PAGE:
Training Arabic linguists

Steve Harding

WHILE the Army’s performance in operations Enduring Freedom and Iraqi Freedom has repeatedly validated weapon systems and tactics, it’s also highlighted a key shortage: that of Soldiers able to read and speak Arabic.

It’s a need the Defense Language Institute Foreign Language Center is working to fill.

A Specialized School

Located at California’s historic Presidio of Monterey, some 60 miles south of San Francisco, the DLIFLC produces linguists for the Department of Defense and, in smaller numbers, for other federal agencies and certain foreign governments.

The DLIFLC teaches 22 languages, which are categorized by their degree of difficulty. The basic course for such Category I languages as French and Italian lasts 25 weeks, while those for Arabic and the other extremely challenging Category IV languages last 63 weeks.

DLIFLC courses are taught by civilians, most of whom are college-educated native speakers of the languages they teach. Military linguists leach the military-specific language skills the students will need in their duty assignments. DLIFLC has about 1,000 faculty and 300 civilian staff members, supported by some 400 military personnel drawn from each of the services.

The departments within DLIFLC’s nine resident and continuing-education schools art, based on the team-teaching concept, with each team of six instructors handling three sections of up to 10 students each. The classes are small in comparison to those in civilian schools, and instructors use such high-tech aids as satellite TV and Smart Board electronic “chalkboards” that can access the Internet. Each student is issued an MP3 audio player with which to record and play back key material.

The Best and the Brightest

Students entering the DLIFLC don’t get to pick the language they’ll study, said Dr. Stephen Payne, the school’s senior vice chancellor. That determination is made based on the candidate’s scores on the Defense Language Aptitude Battery.

The DLAB indicates each person’s relative aptitude for languages, and students are assigned a language based on the scores, Payne said. Individuals with the highest scores, indicating the greatest aptitude, end up in one of the Category IV programs.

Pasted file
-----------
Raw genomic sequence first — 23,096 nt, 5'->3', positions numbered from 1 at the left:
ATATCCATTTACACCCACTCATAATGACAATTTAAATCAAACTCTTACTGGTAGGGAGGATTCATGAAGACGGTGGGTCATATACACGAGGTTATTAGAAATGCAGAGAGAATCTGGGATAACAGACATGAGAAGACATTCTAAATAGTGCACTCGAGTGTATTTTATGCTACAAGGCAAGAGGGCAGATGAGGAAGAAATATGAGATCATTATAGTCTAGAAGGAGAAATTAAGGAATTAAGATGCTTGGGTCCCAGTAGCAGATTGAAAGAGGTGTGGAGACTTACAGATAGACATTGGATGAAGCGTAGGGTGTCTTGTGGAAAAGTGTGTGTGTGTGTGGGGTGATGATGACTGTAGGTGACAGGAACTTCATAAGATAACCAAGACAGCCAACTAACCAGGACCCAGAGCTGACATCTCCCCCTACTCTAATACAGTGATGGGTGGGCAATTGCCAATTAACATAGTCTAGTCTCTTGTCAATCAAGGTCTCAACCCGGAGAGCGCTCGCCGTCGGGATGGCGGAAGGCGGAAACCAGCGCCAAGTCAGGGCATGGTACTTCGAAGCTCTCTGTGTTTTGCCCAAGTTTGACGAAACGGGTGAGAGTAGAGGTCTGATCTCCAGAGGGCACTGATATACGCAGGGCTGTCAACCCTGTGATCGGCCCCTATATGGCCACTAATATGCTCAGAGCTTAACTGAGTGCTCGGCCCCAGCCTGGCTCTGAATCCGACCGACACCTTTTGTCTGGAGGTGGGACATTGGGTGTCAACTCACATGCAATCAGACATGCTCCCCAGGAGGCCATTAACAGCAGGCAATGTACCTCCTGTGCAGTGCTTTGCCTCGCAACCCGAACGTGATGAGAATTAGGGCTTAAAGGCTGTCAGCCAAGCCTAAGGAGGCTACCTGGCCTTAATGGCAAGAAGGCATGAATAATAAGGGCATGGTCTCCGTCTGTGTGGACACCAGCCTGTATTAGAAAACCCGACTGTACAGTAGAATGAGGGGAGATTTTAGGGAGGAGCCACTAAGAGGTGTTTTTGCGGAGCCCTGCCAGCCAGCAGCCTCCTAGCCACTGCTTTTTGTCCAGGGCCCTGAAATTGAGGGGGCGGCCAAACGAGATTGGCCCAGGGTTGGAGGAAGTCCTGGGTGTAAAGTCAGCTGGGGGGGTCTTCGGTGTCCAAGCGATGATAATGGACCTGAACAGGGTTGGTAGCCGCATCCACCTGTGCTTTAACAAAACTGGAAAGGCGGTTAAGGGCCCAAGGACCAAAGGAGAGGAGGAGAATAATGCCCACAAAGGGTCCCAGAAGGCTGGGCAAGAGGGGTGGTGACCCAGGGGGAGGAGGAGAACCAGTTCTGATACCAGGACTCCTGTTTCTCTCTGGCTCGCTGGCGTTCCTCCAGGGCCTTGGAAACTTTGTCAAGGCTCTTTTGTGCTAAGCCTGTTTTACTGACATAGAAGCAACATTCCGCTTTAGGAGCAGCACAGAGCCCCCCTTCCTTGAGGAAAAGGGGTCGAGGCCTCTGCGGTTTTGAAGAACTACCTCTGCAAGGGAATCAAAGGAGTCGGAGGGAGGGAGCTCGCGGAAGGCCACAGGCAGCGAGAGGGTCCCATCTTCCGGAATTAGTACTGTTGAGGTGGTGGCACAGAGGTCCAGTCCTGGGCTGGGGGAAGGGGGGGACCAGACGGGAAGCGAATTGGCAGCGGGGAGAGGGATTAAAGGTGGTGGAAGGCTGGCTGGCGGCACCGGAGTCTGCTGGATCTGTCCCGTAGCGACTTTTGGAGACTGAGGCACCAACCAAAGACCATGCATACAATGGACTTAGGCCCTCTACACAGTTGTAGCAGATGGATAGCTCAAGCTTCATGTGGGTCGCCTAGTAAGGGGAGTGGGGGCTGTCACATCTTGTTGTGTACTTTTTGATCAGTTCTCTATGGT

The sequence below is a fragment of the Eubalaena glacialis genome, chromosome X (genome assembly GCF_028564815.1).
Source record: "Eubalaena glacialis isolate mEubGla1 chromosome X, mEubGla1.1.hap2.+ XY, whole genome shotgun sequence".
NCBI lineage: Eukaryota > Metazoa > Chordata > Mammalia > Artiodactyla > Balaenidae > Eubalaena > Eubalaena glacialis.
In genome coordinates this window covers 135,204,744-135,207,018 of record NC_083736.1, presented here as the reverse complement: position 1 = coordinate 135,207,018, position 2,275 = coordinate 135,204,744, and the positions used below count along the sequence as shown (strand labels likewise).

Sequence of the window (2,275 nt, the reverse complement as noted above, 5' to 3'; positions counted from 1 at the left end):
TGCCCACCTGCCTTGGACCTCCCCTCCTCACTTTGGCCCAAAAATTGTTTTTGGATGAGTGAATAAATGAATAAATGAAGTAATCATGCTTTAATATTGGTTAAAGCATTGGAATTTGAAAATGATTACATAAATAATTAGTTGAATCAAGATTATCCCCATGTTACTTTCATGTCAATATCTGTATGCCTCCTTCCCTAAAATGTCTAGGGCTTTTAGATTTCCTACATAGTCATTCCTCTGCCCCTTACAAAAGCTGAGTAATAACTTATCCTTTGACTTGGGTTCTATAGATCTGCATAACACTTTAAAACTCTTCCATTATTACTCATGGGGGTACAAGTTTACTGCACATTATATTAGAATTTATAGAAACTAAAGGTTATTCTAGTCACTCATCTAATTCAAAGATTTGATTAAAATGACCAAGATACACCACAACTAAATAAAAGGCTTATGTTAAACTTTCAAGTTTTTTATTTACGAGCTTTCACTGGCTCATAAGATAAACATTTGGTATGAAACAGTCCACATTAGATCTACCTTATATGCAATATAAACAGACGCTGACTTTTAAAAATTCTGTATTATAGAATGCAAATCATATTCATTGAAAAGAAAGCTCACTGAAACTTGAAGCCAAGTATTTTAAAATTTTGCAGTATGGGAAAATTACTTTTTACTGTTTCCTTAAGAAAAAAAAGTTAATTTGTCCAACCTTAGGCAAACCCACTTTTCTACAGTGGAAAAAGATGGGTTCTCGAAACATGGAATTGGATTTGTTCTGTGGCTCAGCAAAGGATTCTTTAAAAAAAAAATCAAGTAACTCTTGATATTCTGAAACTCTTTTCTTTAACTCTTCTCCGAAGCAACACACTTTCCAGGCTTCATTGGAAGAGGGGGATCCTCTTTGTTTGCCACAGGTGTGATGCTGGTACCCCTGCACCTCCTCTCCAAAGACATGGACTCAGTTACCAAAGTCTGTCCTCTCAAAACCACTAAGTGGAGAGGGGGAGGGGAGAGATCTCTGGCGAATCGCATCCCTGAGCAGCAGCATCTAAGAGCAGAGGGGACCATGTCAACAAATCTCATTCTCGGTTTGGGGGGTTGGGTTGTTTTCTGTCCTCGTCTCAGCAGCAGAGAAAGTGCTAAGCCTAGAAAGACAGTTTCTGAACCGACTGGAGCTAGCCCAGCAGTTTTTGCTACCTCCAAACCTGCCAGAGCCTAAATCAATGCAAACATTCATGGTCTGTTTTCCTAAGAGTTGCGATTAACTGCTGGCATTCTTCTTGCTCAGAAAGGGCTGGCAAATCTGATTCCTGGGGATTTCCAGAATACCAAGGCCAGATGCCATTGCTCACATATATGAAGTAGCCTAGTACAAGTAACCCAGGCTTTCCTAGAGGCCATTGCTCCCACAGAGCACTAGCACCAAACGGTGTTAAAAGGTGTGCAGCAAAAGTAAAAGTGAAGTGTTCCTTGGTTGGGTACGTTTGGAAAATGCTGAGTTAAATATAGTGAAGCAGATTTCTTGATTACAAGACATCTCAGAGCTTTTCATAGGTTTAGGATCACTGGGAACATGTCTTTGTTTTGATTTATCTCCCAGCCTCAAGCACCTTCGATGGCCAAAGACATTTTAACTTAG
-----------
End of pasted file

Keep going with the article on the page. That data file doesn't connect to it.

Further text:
Because Arabic is such a challenging language, it takes a special kind of student to tackle it, Payne said.

“The Soldiers and others who come into the Arabic program have gone through a very challenging selection process just to get here, and they are truly the best and the brightest,” he said.

Among them is SPC Brad Robertson, whose long-time interest in Arabic and his zeal for the program are typical of many students.

“I’ve always wanted to learn Arabic. When I was in college I did a lot of research on university-level Arabic programs, and DLI kept coming out at the top of the list as the most intensive program in the nation,” Robertson said, “It was obviously the fastest and most comprehensive way I could learn the language, and the fact that virtually all the instructors are native speakers really clinched my decision.”

Having highly qualified native speakers is key to the program’s quality, Payne agreed.

“Our Arabic instructors bring to the classroom a depth of linguistic and cultural knowledge that is unsurpassed, and the team-teaching concept and small class sizes really allow them to pass their knowledge on in a tremendously effective way,” he said.

“The fact that our teachers are very supportive is also a big help,” said PFC Desiree Vassallo. “The first day in class they told us they would help us in any way they could, and they have. Some of the instructors have been teaching Arabic for decades, and they’ve seen all the possible mistakes we can make. They treat us with concern and respect, which really helps make this a great experience.”

A Comprehensive Program

DLIFLC’s Arabic-language program is centered in Middle East I School, known as MAS, and Middle East 2 School, referred to as MBS. At the time of Soldiers’ visit there were some 800 students studying Arabic in MAS and MBS, The instruction is identical in each of the Arabic departments.

The schools’ mission, according to MAS dean Dr. Christine M. Campbell, is to train students to a basic Level of competence in the language, just as new infantrymen or tankers are taught the basic skills their MOSs require. Then, just as combat-arms Soldiers’ skills are broadened and improved upon reaching operational units, so are the linguists’ skills bettered by “real-world” use.